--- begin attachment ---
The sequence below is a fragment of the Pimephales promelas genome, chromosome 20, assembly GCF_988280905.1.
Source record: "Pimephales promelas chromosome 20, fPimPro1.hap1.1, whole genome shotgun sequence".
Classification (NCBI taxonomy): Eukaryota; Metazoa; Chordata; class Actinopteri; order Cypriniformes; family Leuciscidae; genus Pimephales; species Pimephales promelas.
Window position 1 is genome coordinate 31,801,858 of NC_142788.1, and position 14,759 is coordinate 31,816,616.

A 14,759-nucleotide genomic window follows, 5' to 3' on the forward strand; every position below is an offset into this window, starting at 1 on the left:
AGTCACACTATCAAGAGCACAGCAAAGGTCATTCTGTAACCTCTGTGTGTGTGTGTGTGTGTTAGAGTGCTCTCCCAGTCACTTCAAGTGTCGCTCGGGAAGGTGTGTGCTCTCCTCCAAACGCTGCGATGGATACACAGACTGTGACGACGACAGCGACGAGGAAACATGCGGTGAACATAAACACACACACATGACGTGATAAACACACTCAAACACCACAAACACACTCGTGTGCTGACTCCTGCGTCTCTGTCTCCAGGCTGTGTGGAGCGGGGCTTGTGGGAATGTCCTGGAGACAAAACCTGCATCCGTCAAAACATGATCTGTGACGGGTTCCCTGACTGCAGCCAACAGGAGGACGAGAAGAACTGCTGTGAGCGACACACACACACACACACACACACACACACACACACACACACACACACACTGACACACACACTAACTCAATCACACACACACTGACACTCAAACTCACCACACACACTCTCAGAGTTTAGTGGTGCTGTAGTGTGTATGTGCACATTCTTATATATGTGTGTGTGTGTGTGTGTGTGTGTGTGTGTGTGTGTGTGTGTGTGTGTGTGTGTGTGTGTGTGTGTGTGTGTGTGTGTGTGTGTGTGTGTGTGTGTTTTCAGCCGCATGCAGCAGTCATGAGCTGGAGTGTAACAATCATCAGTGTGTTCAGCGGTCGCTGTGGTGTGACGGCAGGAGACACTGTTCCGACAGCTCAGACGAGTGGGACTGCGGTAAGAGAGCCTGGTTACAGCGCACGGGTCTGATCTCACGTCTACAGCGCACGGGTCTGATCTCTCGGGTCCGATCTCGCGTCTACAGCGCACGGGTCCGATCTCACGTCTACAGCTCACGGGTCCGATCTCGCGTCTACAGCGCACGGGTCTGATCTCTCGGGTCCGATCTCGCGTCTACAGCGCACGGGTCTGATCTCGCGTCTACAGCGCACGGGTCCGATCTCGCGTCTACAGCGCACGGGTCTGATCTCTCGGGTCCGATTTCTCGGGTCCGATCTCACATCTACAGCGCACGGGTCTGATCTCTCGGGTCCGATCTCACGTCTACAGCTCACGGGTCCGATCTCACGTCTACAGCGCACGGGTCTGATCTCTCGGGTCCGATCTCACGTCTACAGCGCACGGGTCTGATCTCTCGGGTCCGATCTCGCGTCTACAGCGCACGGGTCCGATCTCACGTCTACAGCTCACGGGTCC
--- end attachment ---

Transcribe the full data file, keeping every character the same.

The sequence below is a fragment of the Pimephales promelas genome, chromosome 20, assembly GCF_988280905.1.
Source record: "Pimephales promelas chromosome 20, fPimPro1.hap1.1, whole genome shotgun sequence".
Classification (NCBI taxonomy): Eukaryota; Metazoa; Chordata; class Actinopteri; order Cypriniformes; family Leuciscidae; genus Pimephales; species Pimephales promelas.
Window position 1 is genome coordinate 31,801,858 of NC_142788.1, and position 14,759 is coordinate 31,816,616.

A 14,759-nucleotide genomic window follows, 5' to 3' on the forward strand; every position below is an offset into this window, starting at 1 on the left:
AGTCACACTATCAAGAGCACAGCAAAGGTCATTCTGTAACCTCTGTGTGTGTGTGTGTGTGTTAGAGTGCTCTCCCAGTCACTTCAAGTGTCGCTCGGGAAGGTGTGTGCTCTCCTCCAAACGCTGCGATGGATACACAGACTGTGACGACGACAGCGACGAGGAAACATGCGGTGAACATAAACACACACACATGACGTGATAAACACACTCAAACACCACAAACACACTCGTGTGCTGACTCCTGCGTCTCTGTCTCCAGGCTGTGTGGAGCGGGGCTTGTGGGAATGTCCTGGAGACAAAACCTGCATCCGTCAAAACATGATCTGTGACGGGTTCCCTGACTGCAGCCAACAGGAGGACGAGAAGAACTGCTGTGAGCGACACACACACACACACACACACACACACACACACACACACACACACACACTGACACACACACTAACTCAATCACACACACACTGACACTCAAACTCACCACACACACTCTCAGAGTTTAGTGGTGCTGTAGTGTGTATGTGCACATTCTTATATATGTGTGTGTGTGTGTGTGTGTGTGTGTGTGTGTGTGTGTGTGTGTGTGTGTGTGTGTGTGTGTGTGTGTGTGTGTGTGTGTGTGTGTGTGTGTGTGTTTTCAGCCGCATGCAGCAGTCATGAGCTGGAGTGTAACAATCATCAGTGTGTTCAGCGGTCGCTGTGGTGTGACGGCAGGAGACACTGTTCCGACAGCTCAGACGAGTGGGACTGCGGTAAGAGAGCCTGGTTACAGCGCACGGGTCTGATCTCACGTCTACAGCGCACGGGTCTGATCTCTCGGGTCCGATCTCGCGTCTACAGCGCACGGGTCCGATCTCACGTCTACAGCTCACGGGTCCGATCTCGCGTCTACAGCGCACGGGTCTGATCTCTCGGGTCCGATCTCGCGTCTACAGCGCACGGGTCTGATCTCGCGTCTACAGCGCACGGGTCCGATCTCGCGTCTACAGCGCACGGGTCTGATCTCTCGGGTCCGATTTCTCGGGTCCGATCTCACATCTACAGCGCACGGGTCTGATCTCTCGGGTCCGATCTCACGTCTACAGCTCACGGGTCCGATCTCACGTCTACAGCGCACGGGTCTGATCTCTCGGGTCCGATCTCACGTCTACAGCGCACGGGTCTGATCTCTCGGGTCCGATCTCGCGTCTACAGCGCACGGGTCCGATCTCACGTCTACAGCTCACGGGTCC